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The primary factor considered towards ensuring the prosperity of every business organization is time. Katz and Green, (2009) suggested that maximum utilization of time will guarantee success since business operations would be completed within a set period. Allocation of tasks is best achieved by carrying out job analysis which helps in recruitment, selection of employees, evaluation, making decisions pertaining compensations, performance appraisals, and assessment of job worthiness. However, the time and resources used in carrying out job analysis may turn to become financial burdens to the organization. The constraints that accompany job analysis will make it a form of time wastage, and these constrain have made managers consider job analysis as a colossal waste of time and that of the employees.
From a biblical foundation, time management is very crucial for any organization. The book of Colossians 4:5 says, “Walk in wisdom towards outsiders, making the best use of the time.” This is a message that Paul, the apostle, wrote to the people of Colossae urging them to be good timekeepers. His works were geared towards keeping time for no one knows the time for the second coming of Jesus Christ. In connection with job analysis, failure to use time well in an organization will result in a detrimental loss. The will result from the time wasted carrying out shoddy job analysis which translates to time wastage.
This is a drawback that has made many managers discredit the process of job analysis. A lot of time is wasted during interviews and observations. According to research, job analysis is a procedural practice which requires a good understanding of the employees and their jobs (Cascio and Aguinis, 2005). Understanding the employees and their jobs requires good observations through rigorous interviews and close observations over a lengthy period. Moreover, the employees may change their jobs or transfer to other organizations before job analysis is completed. According to Cascio and Aguinis, (2005) lack of employee cooperation compound the time taken for job analysis. Some employees fail to cooperate, and this results in unauthentic and accurate job data. The employees may not be free to cooperate thus doing the exercise a waste of time and money. Therefore, employers and managers have considered the process of analyzing jobs and describing them a waste of time since the inaccurate results would not help the company in the long run.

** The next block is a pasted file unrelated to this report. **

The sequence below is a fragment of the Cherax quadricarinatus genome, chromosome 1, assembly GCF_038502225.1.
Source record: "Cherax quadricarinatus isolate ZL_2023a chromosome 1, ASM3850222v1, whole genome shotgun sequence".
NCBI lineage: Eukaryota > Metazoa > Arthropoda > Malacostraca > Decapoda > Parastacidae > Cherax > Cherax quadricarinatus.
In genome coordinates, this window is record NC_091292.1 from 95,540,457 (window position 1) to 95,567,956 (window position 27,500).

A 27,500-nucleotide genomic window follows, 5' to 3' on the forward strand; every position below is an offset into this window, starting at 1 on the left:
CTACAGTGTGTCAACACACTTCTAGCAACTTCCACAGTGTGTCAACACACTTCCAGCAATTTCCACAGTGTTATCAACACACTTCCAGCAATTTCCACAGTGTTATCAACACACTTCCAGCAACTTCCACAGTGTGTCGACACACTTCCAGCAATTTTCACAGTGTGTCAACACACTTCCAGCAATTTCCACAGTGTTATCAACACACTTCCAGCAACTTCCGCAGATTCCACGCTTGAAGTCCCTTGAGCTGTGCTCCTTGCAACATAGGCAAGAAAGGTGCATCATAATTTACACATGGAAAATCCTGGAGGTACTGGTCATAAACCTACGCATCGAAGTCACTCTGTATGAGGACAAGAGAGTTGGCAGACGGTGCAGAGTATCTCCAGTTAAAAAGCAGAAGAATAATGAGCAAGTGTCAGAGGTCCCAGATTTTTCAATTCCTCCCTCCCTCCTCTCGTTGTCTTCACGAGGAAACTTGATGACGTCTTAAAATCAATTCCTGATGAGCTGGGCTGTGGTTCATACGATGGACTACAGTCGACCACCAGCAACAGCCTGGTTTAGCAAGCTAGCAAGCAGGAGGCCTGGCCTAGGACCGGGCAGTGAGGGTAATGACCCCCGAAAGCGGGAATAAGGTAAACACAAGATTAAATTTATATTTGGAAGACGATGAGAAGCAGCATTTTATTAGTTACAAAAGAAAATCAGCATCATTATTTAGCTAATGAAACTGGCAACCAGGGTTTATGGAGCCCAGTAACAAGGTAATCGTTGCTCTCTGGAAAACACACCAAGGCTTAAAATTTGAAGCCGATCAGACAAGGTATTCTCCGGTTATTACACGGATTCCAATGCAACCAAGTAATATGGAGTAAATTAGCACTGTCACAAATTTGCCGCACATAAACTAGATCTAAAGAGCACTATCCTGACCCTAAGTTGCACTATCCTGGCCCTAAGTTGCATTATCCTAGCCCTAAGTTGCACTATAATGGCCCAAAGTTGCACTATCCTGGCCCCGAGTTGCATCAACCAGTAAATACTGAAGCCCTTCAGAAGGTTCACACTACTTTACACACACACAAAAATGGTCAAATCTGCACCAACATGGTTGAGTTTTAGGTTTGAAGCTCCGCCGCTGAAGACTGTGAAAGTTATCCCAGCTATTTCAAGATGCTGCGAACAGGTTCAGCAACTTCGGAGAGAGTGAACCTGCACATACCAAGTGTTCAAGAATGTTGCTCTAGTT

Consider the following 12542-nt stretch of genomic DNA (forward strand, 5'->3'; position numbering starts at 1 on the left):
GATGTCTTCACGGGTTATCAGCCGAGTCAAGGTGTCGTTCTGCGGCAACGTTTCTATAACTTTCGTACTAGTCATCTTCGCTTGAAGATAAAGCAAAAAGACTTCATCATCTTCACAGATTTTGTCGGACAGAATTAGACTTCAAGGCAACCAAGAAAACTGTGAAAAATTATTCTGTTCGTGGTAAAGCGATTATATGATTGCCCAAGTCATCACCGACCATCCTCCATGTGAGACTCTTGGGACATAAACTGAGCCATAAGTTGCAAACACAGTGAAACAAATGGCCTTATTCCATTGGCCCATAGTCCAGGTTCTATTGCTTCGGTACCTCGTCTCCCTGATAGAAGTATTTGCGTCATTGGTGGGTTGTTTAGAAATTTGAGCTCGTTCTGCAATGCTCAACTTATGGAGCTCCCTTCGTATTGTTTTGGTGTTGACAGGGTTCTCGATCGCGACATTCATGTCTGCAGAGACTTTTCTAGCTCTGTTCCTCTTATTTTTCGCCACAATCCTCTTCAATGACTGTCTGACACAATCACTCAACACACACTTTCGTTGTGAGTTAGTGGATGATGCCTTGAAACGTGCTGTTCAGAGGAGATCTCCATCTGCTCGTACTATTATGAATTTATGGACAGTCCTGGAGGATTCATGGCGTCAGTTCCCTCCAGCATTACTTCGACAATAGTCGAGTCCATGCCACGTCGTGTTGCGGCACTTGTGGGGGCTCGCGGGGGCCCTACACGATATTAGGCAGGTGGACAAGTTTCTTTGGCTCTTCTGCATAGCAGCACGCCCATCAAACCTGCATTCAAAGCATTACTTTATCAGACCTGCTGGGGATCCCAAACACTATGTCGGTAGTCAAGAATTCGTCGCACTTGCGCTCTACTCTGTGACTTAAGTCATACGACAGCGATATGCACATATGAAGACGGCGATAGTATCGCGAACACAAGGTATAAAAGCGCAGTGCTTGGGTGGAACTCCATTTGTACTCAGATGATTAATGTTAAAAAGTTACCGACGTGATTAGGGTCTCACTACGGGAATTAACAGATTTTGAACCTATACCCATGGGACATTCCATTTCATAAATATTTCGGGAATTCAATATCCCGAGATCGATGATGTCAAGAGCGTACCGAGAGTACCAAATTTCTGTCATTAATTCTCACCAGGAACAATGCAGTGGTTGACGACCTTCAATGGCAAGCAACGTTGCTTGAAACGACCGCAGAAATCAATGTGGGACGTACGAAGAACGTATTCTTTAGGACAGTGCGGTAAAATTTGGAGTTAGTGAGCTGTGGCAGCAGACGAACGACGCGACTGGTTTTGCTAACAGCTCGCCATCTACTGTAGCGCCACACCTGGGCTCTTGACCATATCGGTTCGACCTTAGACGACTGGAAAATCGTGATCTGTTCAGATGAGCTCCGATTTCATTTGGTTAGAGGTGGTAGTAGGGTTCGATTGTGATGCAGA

Effective job analysis requires a full support from the top management. There is need to prove to the employees that the process is a directive from the top management to give confidence to the employees to honestly participate in the process. Research has shown that without the full support of the top management, the employees may feel that the information collected against them (Boxall and Purcell, 2011). At the end of the process, recommendations deduced from the inaccurate data would be helpless to the organization. Thus, it the long run, the whole process amounts to a waste of time of both employees who participated and that of the managers concerned with the process.
Boxall and Purcell, (2011), argued that job analysis is prone to personal likings and thus biases. Although job analysis is the best method of gaining an inner understanding of the job requirements, its effectiveness is distorted by the biases of the analyst. The analyst may dwell only in one area of analysis or in a small group of employees. The outcome would not be reliable since the results obtained reflects the opinions and experiences of a few people. Thus the whole organization is not reflected by the results. To managers, this means that the results would not serve the needs and objectives of the job analysis and thus a waste of the precious resource of time.
Based on the fact that time is a crucial factor of production, the managers are right to believe that job analysis is a waste of time. Carrying out job analysis for formal purposes without returns makes it null and irrelevant. The analysts waste their time collecting information that would not help the company grow. Employee’s time, on the other hand, would be wasted during interviews aimed at collecting information from them. The wasted time could have been utilized to boost the organization productivity. However, considering the general goals of job analysis, adjustments should be made to beat the challenges associated with job analysis. Elimination of these challenges would ensure a productive job analysis that meets its objectives. Thus, before considering job analysis as a waste of time, managers should consider doing away with the challenges to utilize job analysis.